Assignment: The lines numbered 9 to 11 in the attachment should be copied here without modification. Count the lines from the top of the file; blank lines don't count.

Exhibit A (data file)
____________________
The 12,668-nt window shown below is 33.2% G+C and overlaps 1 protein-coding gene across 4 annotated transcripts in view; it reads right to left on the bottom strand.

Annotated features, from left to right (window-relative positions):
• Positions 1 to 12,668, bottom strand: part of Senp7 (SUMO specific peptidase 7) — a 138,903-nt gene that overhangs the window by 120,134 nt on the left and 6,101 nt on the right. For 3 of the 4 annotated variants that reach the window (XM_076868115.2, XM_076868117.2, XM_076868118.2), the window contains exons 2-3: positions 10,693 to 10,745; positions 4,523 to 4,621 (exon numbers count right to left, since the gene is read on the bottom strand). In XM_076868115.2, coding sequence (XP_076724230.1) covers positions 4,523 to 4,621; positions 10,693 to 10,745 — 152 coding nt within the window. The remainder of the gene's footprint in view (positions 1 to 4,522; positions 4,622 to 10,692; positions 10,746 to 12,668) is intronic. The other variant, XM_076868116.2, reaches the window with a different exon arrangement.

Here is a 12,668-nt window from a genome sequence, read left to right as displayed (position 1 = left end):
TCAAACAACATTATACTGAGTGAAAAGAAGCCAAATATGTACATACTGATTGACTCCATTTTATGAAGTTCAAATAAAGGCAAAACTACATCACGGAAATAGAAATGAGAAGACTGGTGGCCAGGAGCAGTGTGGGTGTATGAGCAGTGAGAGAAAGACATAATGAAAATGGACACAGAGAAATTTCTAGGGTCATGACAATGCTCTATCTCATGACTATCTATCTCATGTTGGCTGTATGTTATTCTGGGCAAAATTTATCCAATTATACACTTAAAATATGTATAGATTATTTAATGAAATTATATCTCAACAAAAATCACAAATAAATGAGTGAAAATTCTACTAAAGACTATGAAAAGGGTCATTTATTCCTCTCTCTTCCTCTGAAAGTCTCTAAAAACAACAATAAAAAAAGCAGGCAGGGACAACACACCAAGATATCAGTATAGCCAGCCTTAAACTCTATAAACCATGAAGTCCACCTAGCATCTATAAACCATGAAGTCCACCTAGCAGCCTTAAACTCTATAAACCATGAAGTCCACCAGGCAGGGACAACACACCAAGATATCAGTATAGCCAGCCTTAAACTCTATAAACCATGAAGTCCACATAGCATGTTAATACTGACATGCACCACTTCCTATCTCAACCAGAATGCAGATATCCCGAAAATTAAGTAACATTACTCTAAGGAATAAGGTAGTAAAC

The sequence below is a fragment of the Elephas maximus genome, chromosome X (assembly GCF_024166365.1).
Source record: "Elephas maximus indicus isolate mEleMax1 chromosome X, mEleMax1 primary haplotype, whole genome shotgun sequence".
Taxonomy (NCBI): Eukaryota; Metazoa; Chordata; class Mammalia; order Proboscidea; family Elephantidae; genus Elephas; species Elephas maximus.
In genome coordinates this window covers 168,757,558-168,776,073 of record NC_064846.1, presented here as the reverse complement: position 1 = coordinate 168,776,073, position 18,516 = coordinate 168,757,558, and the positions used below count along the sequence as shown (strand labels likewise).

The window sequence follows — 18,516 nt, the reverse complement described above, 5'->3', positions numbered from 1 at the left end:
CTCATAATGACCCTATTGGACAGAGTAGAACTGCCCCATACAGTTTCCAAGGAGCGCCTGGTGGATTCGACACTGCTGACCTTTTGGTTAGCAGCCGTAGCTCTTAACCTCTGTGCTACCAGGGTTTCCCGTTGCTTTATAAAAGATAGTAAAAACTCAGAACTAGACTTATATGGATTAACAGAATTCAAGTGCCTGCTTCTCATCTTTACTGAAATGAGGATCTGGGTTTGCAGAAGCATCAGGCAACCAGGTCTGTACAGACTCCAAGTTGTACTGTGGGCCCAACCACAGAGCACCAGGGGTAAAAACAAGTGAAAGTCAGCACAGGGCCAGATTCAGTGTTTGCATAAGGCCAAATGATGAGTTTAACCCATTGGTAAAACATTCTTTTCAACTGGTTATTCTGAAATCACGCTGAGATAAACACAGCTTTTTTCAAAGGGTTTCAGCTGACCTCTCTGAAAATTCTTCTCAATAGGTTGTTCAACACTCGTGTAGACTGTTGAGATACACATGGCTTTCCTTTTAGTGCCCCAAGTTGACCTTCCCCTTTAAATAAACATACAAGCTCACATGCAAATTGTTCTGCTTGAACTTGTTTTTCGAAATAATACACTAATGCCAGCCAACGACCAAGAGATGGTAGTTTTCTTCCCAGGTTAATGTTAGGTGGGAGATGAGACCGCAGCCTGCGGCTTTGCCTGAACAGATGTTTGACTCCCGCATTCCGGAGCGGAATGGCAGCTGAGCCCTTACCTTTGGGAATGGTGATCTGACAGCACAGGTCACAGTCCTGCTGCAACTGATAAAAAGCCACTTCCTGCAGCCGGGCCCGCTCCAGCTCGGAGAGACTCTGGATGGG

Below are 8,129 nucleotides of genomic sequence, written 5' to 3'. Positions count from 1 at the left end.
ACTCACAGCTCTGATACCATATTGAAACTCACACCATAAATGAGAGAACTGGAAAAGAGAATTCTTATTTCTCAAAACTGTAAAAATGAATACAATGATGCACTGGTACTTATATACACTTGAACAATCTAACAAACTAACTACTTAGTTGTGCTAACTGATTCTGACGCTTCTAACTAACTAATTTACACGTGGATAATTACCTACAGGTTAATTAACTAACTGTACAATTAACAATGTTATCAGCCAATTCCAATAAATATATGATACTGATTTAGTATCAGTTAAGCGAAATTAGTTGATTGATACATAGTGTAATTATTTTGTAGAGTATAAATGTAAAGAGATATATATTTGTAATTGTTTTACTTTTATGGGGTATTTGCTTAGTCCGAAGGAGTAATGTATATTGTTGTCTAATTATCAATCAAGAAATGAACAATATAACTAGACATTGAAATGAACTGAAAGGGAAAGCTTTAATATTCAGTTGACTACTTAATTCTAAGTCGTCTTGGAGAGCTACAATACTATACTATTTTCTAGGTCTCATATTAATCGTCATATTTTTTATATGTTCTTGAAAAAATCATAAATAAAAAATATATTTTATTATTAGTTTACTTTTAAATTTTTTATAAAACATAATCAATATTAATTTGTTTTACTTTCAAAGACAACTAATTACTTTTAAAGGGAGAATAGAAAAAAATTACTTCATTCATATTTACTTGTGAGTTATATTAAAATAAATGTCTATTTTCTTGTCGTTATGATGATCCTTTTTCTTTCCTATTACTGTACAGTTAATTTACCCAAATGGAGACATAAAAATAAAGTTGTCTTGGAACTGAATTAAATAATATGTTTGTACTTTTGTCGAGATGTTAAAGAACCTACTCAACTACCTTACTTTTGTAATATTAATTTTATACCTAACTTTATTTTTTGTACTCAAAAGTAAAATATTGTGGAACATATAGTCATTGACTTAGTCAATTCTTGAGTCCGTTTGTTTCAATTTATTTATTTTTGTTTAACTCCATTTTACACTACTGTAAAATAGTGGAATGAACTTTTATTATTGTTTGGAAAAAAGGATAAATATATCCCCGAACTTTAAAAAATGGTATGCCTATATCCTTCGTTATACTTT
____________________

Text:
In genome coordinates this window covers 168,757,558-168,776,073 of record NC_064846.1, presented here as the reverse complement: position 1 = coordinate 168,776,073, position 18,516 = coordinate 168,757,558, and the positions used below count along the sequence as shown (strand labels likewise).

The window sequence follows — 18,516 nt, the reverse complement described above, 5'->3', positions numbered from 1 at the left end:
CTCATAATGACCCTATTGGACAGAGTAGAACTGCCCCATACAGTTTCCAAGGAGCGCCTGGTGGATTCGACACTGCTGACCTTTTGGTTAGCAGCCGTAGCTCTTAACCTCTGTGCTACCAGGGTTTCCCGTTGCTTTATAAAAGATAGTAAAAACTCAGAACTAGACTTATATGGATTAACAGAATTCAAGTGCCTGCTTCTCATCTTTACTGAAATGAGGATCTGGGTTTGCAGAAGCATCAGGCAACCAGGTCTGTACAGACTCCAAGTTGTACTGTGGGCCCAACCACAGAGCACCAGGGGTAAAAACAAGTGAAAGTCAGCACAGGGCCAGATTCAGTGTTTGCATAAGGCCAAATGATGAGTTTAACCCATTGGTAAAACATTCTTTTCAACTGGTTATTCTGAAATCACGCTGAGATAAACACAGCTTTTTTCAAAGGGTTTCAGCTGACCTCTCTGAAAATTCTTCTCAATAGGTTGTTCAACACTCGTGTAGACTGTTGAGATACACATGGCTTTCCTTTTAGTGCCCCAAGTTGACCTTCCCCTTTAAATAAACATACAAGCTCACATGCAAATTGTTCTGCTTGAACTTGTTTTTCGAAATAATACACTAATGCCAGCCAACGACCAAGAGATGGTAGTTTTCTTCCCAGGTTAATGTTAGGTGGGAGATGAGACCGCAGCCTGCGGCTTTGCCTGAACAGATGTTTGACTCCCGCATTCCGGAGCGGAATGGCAGCTGAGCCCTTACCTTTGGGAATGGTGATCTGACAGCACAGGTCACAGTCCTGCTGCAACTGATAAAAAGCCACTTCCTGCAGCCGGGCCCGCTCCAGCTCGGAGAGACTCTGGATGGG